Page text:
Roads and highways are, in an ecological sense, a set of bloody slashes across what were possibly some of the most vibrant ecosystems. They have been placed directly on top of wetlands, forests, and in certain cases, even run directly through mountains. The ecological effects of making a long line of uniform black asphalt through a natural community have severe effects on the biotic and abiotic aspects of the community.
One of the highly studied ways in which roads can impact the surrounding environment is through species fragmentation. By creating a bare surface on which there is no cover from the elements or predators, most microbiota have trouble traversing the road. Clearly, due to the lack of any substantial nutrients, no plants can survive on asphalt unless dirt accumulates in the cracks; this contributes to a whole set of other problems which I will discuss later. As a result of species fragmentation, different ecosystems can develop on either side of the road.
A common example of species fragmentation due to a natural event is the differentiation into different species of one type of squirrel due to the creation of one superhighway in New Jersey. Although species fragmentation is common in natural environments, it is often a factor that contributes to a species’ extinction in ecosystems that are already made fragile by other human disturbances (shopping malls, parking lots, industrial runoff).
Another commonly researched effect of roads is the runoff from the road. The creation of a road essentially creates a large flat area which is, for all practical purposes, unable to absorb water. As a result, the sediments, oils and chemicals from the asphalt, road paint, and tires runs off into the surrounding environment. The effects from there are highly varied. The most easily observable effect is a total dead zone for anywhere from 2 inches to 3 feet from the edge of the road. While this might not seem like a great area, when compounded over the many miles of roadside area and added to the road area itself, the dead zone is a significant detriment to local ecosystem biodiversity and richness.
A more slow-acting effect of road runoff is bioaccumulation of chemicals, specifically heavy metals. In the areas of the watershed that collect water from the roads, there is an observable difference in the amount of amphibians (usually frogs are identified), which are known to be indicator species. Though no studies have ever been done on the correlation between top level predator populations and road area, the raptor, wolf, and fox population drops severely with the presence of any road. This is due to a combination of: increase in offspring mortality with the presence of man-made chemicals and killing of the animals (usually foxes and wolves), as a result of road traffic and lack of prey.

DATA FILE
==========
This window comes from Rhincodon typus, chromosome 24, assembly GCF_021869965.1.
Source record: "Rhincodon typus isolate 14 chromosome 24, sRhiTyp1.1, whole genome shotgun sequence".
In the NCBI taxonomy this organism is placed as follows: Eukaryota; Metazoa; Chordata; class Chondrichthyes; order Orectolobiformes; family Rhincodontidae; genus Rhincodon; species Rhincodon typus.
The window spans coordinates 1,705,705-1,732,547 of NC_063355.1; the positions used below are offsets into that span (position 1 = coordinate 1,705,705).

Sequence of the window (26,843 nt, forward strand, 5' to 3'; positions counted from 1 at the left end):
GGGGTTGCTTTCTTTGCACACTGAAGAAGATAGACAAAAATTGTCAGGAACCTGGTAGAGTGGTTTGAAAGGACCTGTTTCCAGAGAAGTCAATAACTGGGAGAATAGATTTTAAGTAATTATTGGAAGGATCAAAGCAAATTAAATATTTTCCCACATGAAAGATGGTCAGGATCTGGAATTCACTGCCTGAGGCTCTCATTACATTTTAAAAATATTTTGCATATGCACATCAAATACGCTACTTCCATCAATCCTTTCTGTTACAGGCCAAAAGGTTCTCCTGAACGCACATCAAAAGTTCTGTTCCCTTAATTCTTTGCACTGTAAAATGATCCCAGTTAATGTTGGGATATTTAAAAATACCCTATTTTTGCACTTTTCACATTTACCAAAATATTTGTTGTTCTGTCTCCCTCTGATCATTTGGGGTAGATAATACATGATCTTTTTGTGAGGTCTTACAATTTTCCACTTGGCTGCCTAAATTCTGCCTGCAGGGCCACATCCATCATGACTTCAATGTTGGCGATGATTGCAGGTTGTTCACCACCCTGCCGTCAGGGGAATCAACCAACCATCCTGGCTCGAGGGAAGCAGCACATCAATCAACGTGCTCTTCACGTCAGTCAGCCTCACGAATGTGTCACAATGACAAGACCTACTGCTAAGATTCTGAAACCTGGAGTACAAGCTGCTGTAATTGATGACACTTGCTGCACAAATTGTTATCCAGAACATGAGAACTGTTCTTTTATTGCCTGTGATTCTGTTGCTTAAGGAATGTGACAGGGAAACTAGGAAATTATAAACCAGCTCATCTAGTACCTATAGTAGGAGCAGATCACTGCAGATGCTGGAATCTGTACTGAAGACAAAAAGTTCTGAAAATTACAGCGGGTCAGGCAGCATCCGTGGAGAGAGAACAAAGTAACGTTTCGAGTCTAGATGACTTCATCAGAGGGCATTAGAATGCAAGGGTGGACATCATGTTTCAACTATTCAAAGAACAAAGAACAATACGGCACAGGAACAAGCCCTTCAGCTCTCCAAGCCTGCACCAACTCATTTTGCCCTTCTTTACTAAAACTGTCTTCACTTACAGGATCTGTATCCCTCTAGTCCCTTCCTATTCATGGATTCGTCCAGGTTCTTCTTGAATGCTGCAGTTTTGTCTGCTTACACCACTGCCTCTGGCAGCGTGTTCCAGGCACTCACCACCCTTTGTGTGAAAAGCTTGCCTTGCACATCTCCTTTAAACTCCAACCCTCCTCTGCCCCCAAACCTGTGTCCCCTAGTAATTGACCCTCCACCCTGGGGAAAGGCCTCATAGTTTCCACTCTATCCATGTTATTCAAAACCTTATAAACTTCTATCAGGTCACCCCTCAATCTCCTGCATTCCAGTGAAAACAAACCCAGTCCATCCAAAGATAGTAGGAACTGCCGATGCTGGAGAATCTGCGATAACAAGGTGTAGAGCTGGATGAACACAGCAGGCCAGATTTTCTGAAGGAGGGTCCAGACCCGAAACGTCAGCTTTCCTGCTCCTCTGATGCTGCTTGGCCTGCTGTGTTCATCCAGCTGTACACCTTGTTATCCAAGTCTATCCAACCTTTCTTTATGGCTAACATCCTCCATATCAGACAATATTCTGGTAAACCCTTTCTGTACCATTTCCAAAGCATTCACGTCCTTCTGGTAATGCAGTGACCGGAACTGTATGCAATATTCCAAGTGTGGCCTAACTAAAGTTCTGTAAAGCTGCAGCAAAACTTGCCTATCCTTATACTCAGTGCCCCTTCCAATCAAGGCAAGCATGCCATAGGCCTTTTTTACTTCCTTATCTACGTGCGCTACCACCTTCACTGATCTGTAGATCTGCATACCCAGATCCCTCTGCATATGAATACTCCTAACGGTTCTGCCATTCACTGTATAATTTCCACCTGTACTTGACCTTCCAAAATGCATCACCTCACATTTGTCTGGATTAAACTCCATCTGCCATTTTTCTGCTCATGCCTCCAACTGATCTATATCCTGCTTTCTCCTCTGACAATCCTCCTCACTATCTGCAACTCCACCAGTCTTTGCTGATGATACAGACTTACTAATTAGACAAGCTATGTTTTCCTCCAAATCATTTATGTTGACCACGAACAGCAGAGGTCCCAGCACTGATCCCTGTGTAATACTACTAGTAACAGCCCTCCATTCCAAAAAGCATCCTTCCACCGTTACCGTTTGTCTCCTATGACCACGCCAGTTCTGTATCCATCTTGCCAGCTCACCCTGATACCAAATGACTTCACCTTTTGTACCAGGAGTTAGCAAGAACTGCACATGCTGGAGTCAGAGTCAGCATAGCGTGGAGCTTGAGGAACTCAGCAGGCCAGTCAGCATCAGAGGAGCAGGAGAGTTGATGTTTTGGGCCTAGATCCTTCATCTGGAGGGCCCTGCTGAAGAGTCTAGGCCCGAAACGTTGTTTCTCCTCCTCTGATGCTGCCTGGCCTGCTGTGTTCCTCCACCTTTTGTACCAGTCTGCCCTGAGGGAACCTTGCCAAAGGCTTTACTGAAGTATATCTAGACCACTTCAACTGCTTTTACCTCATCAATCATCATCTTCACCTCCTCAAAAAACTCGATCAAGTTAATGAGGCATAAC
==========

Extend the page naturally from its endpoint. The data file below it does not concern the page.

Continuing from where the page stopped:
From the combination of the increased water intake in combination with the increased and changed nutrient amounts, the vegetation next to the road (verge) also contrasts dramatically with the indigenous species of the area. This change in the primary producers of the ecosystem surrounding the road can create a totally new ecosystem with exotic plants and fauna brought from other areas via the outside of automobiles, and many times, the insides of eighteen wheelers, which often only open their cargo after a few hundred miles of travel.
Possibly the most unstudied and unappreciated effect of roads is the effect that the cars themselves have on the ecosystem. Ignoring the occasional car crash, oil leak, or spare tire on the side of the road, we take a look at the effects of normal car use on roadside ecosystems. First is the effect on native plant species. Plants require a certain period of uninterrupted dark in order to undergo natural flowering processes. When cars pass by at night with their headlights on, the plants are unable to flower properly, preventing propagation of the plant, even for the year after the road is built. The absence of the primary producers of an ecosystem causes the native fauna of the area to leave the area as well.
A further effect contributing to the loss of native fauna from the area is the noise pollution. The sound generated by even the best designed quiet automobiles is enough to scare away most animals, small and large. Only insects that can thrive on the verge are found in close to normal concentrations around the area of the road.
Roads are the infrastructure of almost every nation in the world. Although ships and planes have had glorious inventions and exciting histories, the automobile is what has consistently allowed nations to be unified not only through communication but through economy and industry. The fact is that roads probably will not change at all in the foreseeable future; the US alone is estimated to have enough roads to cover a state the size of South Carolina. What we need to do is to take into consideration the environmental impact of large scale changes we make in the future and to work to minimize the impact through our technology and knowledge of nature.
1. Forman, Richard T.T. and Alexander, Lauren E. “Roads and Their Major Ecological Effects” [accessed April 23, 2006] <http://arjournals.annualreviews.org/doi/pdf/10.1146/annurev.ecolsys.29.1.207;jsessionid=oF6JpZ3SQ6e8QskChR>
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